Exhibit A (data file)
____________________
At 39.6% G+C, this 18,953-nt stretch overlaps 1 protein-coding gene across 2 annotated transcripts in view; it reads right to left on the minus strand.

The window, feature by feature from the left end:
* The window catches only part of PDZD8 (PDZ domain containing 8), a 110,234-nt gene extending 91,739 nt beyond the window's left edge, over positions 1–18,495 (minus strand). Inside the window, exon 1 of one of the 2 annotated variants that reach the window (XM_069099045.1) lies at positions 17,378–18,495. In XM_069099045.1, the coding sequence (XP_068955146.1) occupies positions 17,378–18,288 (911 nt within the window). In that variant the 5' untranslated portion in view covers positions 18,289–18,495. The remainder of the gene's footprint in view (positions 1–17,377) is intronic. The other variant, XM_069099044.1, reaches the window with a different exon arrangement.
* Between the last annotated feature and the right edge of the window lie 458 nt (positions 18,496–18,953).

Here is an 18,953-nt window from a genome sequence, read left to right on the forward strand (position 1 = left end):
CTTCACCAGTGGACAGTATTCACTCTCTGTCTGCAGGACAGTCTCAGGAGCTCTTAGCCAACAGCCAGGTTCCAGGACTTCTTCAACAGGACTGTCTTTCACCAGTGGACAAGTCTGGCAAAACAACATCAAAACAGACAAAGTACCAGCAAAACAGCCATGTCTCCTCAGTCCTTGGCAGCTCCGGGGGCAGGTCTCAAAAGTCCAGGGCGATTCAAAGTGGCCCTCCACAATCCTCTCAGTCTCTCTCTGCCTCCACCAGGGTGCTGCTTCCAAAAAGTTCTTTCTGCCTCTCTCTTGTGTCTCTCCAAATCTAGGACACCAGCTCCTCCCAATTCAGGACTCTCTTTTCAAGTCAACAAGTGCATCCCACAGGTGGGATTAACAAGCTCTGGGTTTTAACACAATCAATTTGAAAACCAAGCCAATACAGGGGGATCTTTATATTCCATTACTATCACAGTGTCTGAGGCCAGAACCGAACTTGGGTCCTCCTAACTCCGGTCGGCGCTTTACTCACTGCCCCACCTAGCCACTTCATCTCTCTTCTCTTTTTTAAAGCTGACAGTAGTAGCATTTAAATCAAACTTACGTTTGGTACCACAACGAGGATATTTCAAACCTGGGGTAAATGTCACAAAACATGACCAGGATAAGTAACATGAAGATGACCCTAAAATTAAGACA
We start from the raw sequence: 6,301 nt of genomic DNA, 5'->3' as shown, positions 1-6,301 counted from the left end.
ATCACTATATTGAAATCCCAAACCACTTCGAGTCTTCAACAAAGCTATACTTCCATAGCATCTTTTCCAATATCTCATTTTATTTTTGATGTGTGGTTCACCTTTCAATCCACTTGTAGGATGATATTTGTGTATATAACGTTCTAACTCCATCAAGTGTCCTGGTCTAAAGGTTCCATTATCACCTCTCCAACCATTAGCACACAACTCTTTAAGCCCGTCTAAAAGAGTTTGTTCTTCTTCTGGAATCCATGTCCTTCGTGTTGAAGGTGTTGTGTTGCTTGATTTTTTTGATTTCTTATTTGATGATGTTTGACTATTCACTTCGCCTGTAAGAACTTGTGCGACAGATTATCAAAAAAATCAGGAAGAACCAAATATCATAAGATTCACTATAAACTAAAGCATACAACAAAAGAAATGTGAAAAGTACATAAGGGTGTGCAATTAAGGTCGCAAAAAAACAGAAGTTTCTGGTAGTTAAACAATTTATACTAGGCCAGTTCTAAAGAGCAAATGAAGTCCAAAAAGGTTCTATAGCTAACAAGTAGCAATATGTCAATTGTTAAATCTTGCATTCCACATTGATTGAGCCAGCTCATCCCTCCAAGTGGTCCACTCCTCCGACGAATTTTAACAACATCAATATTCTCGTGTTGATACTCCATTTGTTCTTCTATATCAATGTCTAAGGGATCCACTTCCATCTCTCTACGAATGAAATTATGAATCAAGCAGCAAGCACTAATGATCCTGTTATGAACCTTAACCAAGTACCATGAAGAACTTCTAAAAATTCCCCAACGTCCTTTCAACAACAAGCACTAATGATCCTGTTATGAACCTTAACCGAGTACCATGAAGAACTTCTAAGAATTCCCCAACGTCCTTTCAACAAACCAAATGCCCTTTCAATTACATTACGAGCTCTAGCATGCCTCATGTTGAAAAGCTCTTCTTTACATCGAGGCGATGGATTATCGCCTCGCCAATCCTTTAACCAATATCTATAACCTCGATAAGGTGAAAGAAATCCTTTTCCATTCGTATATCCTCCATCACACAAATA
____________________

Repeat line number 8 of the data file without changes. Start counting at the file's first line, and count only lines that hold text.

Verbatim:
ATCACTATATTGAAATCCCAAACCACTTCGAGTCTTCAACAAAGCTATACTTCCATAGCATCTTTTCCAATATCTCATTTTATTTTTGATGTGTGGTTCACCTTTCAATCCACTTGTAGGATGATATTTGTGTATATAACGTTCTAACTCCATCAAGTGTCCTGGTCTAAAGGTTCCATTATCACCTCTCCAACCATTAGCACACAACTCTTTAAGCCCGTCTAAAAGAGTTTGTTCTTCTTCTGGAATCCATGTCCTTCGTGTTGAAGGTGTTGTGTTGCTTGATTTTTTTGATTTCTTATTTGATGATGTTTGACTATTCACTTCGCCTGTAAGAACTTGTGCGACAGATTATCAAAAAAATCAGGAAGAACCAAATATCATAAGATTCACTATAAACTAAAGCATACAACAAAAGAAATGTGAAAAGTACATAAGGGTGTGCAATTAAGGTCGCAAAAAAACAGAAGTTTCTGGTAGTTAAACAATTTATACTAGGCCAGTTCTAAAGAGCAAATGAAGTCCAAAAAGGTTCTATAGCTAACAAGTAGCAATATGTCAATTGTTAAATCTTGCATTCCACATTGATTGAGCCAGCTCATCCCTCCAAGTGGTCCACTCCTCCGACGAATTTTAACAACATCAATATTCTCGTGTTGATACTCCATTTGTTCTTCTATATCAATGTCTAAGGGATCCACTTCCATCTCTCTACGAATGAAATTATGAATCAAGCAGCAAGCACTAATGATCCTGTTATGAACCTTAACCAAGTACCATGAAGAACTTCTAAAAATTCCCCAACGTCCTTTCAACAACAAGCACTAATGATCCTGTTATGAACCTTAACCGAGTACCATGAAGAACTTCTAAGAATTCCCCAACGTCCTTTCAACAAACCAAATGCCCTTTCAATTACATTACGAGCTCTAGCATGCCTCATGTTGAAAAGCTCTTCTTTACATCGAGGCGATGGATTATCGCCTCGCCAATCCTTTAACCAATATCTATAACCTCGATAAGGTGAAAGAAATCCTTTTCCATTCGTATATCCTCCATCACACAAATA